Sometimes people ask us whether it is always necessary for them to do foam rolling before performing lower body exercises such as squats. The question usually comes up because they are finding the rolling takes up quite a lot of their scarce time, which they feel should be set aside for exercise.
There is no doubt about it, lower body foam rolling can be very time consuming. In our self-treatment videos, part 3a and part 3b, we go through six basic foam rolls we recommend for people suffering from knee pain. Even if you were only going to spend a minute on each roll, that would take up 12 minutes (one roll for each side of the body) – more like 15 minutes if we include time to transition between each roll. Those with particularly stubborn knots in their muscles might not find this is enough time and it would take even longer. Explained like this, it’s easy to see how this sort of work can eat into a training session.
How much foam rolling do you need?
The answer to whether foam rolling is always required depends on what stage you are in your training, and whether you are recovering from an injury:
- If you are a total beginner to exercises like squats, or if you are currently treating an injury such as patellofemoral pain, it is always best to do some foam rolling before each session.Often beginners and the injured will feel too much discomfort in their joints if they start exercise without an initial foam roll.
- Those with more experience of squat training will have a greater awareness of how their body is feeling going into the session. If pushed for time, these people may be able to judge, from a bodyweight warm-up set, what tissues (if any) are feeling tight on that day and thus need some rolling – hence facilitating an abbreviated, targeted rolling session.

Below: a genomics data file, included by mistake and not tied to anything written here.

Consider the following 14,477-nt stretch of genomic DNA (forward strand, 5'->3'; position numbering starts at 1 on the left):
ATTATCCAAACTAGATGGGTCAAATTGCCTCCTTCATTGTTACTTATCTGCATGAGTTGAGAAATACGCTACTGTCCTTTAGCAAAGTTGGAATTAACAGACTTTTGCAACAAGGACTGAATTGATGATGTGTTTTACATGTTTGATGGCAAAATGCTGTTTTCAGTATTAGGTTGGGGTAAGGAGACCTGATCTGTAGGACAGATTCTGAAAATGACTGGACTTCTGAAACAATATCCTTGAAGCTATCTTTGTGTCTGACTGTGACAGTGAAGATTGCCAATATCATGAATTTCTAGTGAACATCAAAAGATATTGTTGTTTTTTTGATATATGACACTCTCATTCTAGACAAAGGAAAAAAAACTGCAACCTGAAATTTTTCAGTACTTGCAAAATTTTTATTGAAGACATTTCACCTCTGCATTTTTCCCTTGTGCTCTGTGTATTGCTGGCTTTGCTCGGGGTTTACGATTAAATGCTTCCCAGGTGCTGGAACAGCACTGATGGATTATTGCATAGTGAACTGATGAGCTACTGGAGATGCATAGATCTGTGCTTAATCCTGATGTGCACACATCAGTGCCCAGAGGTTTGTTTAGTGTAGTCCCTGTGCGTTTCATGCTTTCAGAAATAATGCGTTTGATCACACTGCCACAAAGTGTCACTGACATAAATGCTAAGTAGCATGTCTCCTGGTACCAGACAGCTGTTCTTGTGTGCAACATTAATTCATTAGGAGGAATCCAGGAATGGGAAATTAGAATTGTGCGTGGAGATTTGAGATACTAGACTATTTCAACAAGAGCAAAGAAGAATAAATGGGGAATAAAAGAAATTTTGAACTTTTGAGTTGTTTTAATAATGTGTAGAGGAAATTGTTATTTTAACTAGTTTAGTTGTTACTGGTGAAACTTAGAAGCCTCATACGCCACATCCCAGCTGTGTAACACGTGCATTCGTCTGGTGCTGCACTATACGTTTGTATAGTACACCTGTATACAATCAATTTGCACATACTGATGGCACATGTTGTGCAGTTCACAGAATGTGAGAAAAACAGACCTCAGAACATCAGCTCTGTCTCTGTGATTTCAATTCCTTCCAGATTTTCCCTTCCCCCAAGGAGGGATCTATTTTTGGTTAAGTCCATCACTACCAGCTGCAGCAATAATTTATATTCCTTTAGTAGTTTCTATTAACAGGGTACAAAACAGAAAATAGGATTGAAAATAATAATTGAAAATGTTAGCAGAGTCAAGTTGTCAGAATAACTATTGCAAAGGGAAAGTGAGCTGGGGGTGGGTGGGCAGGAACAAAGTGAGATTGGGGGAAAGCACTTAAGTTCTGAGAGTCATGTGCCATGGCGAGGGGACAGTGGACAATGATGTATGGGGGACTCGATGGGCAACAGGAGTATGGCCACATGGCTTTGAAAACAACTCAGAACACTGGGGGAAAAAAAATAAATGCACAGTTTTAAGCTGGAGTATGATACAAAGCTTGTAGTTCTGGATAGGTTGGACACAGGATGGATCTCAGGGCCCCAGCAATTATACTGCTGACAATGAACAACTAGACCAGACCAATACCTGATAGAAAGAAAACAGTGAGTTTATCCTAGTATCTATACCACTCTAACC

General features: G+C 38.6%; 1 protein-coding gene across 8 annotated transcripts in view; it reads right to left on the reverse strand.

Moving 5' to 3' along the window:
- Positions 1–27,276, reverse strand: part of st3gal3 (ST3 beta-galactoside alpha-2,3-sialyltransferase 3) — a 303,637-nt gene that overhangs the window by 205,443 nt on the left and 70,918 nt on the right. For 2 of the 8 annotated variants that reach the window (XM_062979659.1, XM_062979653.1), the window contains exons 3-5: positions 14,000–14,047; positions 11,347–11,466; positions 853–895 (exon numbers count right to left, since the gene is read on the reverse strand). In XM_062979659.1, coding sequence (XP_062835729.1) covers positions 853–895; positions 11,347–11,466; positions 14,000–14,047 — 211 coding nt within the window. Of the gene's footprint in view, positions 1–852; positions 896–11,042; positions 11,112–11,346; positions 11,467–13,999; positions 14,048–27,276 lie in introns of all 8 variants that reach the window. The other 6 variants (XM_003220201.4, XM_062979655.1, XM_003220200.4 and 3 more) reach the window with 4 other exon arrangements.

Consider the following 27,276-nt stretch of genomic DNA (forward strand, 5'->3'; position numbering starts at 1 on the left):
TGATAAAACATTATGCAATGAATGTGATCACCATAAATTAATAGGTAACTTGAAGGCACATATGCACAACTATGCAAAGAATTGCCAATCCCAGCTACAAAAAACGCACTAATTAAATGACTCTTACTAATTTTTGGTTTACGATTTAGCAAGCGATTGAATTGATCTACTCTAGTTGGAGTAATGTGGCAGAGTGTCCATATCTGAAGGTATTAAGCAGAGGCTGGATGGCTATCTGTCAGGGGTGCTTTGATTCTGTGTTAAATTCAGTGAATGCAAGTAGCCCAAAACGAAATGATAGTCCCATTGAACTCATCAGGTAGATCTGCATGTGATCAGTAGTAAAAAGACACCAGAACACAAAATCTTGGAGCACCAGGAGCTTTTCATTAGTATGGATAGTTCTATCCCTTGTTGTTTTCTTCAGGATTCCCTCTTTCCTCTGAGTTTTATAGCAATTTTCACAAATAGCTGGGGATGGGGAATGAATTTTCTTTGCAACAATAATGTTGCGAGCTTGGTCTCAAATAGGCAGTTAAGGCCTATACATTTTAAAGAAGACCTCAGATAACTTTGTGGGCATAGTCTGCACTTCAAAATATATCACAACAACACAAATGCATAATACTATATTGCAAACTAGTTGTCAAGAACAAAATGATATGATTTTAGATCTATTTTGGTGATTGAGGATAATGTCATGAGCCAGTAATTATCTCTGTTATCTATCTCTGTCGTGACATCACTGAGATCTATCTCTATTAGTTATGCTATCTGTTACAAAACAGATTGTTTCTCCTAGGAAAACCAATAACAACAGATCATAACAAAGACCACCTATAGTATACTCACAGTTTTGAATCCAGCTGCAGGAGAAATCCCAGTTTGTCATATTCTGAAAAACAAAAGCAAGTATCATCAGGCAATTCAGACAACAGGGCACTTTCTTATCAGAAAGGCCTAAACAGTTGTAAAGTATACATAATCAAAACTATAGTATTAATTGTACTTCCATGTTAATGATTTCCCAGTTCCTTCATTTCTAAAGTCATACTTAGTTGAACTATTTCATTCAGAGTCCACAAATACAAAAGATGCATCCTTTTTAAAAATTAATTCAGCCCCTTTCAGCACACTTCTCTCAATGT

- The ideal stage is to be so advanced and proficient at your movements, in and out of the gym, that your movement quality alone is sufficient to keep your tissues in a good enough and healthy state not to require frequent massage from foam rolling. These people might only need to do soft-tissue work once a week for general maintenance. Such people would also most probably need a roller firmer than foam (such as a PVC pipe) as their tissue quality will be so good that only the firmest pressure on the very deepest tissues will have any effect.
Note that in the above range, even in the most experienced category, some soft-tissue work at some times is still recommended. This is because no matter how good our intentions are, we will not always be able to move perfectly: things will go wrong, particularly if we are training hard and striving to get stronger or improve our performance. This will lead to the development of trigger points and tightness in our muscles, which will require ironing out with foam rolling.
So is foam rolling always necessary before doing your squats? No, it won’t be as you continue to improve. But foam rolling should always be part of your routines; at least weekly, if not day to day.